Understanding leftover consumption through cognitive dissonance theory

Martin, Joshua (2020) Understanding leftover consumption through cognitive dissonance theory. [Dissertation (University of Nottingham only)]

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The topic of food waste has been heavily researched over the past several decades because of its numerous negative consequences in a world where resources are finite. Despite the all the attention on the subject, there is not much support showing that this issue is being resolved. Eliminating or even minimising this problem could impact the lives of millions in the United States alone who suffer from food insecurity. As a result, leftover food consumption is analysed as a way of limiting food waste in this study. Leftover consumption was chosen as research supports its connection with reducing food waste. In addition, this topic was analysed through cognitive dissonance theory (CDT) as opposed to behavioural models which frequently appear in this domain. This study is the first in food waste literature to analyse the topic through CDT because it incorporates the subconscious mind which is important for understanding habits and also provides a different way of understanding and affecting behaviour. As a result, it is the purpose of this study to compare attitudes or cognitions related to the consumption of leftover food with frequency of leftover consumption and dissonance reduction modes used. The results from the study will not only provide insight into which factors correlate with leftover consumption but will also detail how cognitive processes justify and affect behaviour. The findings from this study first show that financial considerations are key to younger adults’ decision to consume leftovers. Secondly, the relationship found between level of dissonance and the use of restructuring show support for the use of Leippe & Eisenstadt’s (1999) self-accountability model and efforts influence in dissonance reduction. Lastly, the findings from this study provide justification to analyse behaviour change as dissonance reduction mode in future research on leftover consumption.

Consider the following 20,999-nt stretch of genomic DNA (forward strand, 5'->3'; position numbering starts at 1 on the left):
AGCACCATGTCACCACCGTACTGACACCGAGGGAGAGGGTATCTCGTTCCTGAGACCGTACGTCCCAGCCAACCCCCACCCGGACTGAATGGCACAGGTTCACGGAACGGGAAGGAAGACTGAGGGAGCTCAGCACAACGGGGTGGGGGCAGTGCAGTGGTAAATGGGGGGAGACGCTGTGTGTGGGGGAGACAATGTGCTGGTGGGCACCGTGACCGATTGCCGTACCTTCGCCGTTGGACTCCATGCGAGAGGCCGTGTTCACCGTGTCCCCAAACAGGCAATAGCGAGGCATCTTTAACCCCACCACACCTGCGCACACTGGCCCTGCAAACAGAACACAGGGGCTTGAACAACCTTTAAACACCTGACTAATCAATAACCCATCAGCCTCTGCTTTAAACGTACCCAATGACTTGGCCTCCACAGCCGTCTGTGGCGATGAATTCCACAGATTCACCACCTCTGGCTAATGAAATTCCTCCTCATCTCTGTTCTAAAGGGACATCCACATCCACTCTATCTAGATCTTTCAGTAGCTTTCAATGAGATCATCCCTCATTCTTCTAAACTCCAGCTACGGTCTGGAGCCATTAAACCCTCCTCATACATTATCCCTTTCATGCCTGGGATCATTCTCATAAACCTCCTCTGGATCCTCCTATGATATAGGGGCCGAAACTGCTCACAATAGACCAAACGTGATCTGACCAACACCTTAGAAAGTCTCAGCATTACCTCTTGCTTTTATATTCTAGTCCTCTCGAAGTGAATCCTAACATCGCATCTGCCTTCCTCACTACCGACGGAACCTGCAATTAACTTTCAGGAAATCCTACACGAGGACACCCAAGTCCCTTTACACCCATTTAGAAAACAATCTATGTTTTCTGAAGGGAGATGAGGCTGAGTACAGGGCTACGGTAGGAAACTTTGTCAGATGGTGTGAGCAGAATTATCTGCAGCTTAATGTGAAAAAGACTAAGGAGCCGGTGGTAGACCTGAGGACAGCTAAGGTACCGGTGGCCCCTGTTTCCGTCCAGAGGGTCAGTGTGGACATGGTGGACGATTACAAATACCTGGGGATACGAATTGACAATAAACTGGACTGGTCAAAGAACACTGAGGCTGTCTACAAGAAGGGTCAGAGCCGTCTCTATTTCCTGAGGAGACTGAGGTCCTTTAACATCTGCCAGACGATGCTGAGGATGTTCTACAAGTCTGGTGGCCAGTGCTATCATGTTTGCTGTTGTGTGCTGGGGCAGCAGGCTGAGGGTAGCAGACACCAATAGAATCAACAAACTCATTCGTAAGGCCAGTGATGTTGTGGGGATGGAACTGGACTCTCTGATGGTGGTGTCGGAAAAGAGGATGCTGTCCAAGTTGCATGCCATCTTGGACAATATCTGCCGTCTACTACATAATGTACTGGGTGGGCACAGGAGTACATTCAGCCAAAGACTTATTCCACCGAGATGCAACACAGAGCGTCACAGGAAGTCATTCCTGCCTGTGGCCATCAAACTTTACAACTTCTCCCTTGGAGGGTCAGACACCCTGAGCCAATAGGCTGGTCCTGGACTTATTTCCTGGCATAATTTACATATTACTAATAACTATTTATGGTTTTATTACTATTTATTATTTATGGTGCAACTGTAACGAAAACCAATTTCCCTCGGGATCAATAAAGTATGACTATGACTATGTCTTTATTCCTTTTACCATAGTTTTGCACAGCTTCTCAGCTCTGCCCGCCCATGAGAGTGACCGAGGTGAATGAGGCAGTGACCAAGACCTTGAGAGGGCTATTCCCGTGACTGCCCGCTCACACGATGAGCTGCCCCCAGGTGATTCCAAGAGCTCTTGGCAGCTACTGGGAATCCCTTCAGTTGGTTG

Item Type: Dissertation (University of Nottingham only)
Depositing User: Martin, Joshua
Date Deposited: 22 Dec 2022 14:18
Last Modified: 22 Dec 2022 14:18
URI: https://eprints.nottingham.ac.uk/id/eprint/62192

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